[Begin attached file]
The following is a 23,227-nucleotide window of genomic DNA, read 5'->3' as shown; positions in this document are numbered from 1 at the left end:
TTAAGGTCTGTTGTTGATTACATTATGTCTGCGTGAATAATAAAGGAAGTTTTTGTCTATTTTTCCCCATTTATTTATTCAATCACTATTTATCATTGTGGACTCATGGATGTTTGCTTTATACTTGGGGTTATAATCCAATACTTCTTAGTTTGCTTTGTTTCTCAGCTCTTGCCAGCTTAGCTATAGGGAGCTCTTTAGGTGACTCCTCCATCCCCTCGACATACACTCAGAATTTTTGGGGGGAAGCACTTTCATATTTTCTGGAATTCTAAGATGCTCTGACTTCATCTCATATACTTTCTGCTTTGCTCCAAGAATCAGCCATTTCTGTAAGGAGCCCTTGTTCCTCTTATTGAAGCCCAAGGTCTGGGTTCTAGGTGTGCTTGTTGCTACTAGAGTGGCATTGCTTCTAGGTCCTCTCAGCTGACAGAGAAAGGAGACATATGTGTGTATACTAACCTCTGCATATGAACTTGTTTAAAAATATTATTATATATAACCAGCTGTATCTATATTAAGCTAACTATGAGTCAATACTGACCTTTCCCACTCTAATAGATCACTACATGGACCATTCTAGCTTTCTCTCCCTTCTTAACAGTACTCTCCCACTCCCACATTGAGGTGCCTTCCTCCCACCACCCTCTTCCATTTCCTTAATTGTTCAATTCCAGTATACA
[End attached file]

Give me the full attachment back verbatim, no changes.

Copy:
The following is a 23,227-nucleotide window of genomic DNA, read 5'->3' as shown; positions in this document are numbered from 1 at the left end:
TTAAGGTCTGTTGTTGATTACATTATGTCTGCGTGAATAATAAAGGAAGTTTTTGTCTATTTTTCCCCATTTATTTATTCAATCACTATTTATCATTGTGGACTCATGGATGTTTGCTTTATACTTGGGGTTATAATCCAATACTTCTTAGTTTGCTTTGTTTCTCAGCTCTTGCCAGCTTAGCTATAGGGAGCTCTTTAGGTGACTCCTCCATCCCCTCGACATACACTCAGAATTTTTGGGGGGAAGCACTTTCATATTTTCTGGAATTCTAAGATGCTCTGACTTCATCTCATATACTTTCTGCTTTGCTCCAAGAATCAGCCATTTCTGTAAGGAGCCCTTGTTCCTCTTATTGAAGCCCAAGGTCTGGGTTCTAGGTGTGCTTGTTGCTACTAGAGTGGCATTGCTTCTAGGTCCTCTCAGCTGACAGAGAAAGGAGACATATGTGTGTATACTAACCTCTGCATATGAACTTGTTTAAAAATATTATTATATATAACCAGCTGTATCTATATTAAGCTAACTATGAGTCAATACTGACCTTTCCCACTCTAATAGATCACTACATGGACCATTCTAGCTTTCTCTCCCTTCTTAACAGTACTCTCCCACTCCCACATTGAGGTGCCTTCCTCCCACCACCCTCTTCCATTTCCTTAATTGTTCAATTCCAGTATACA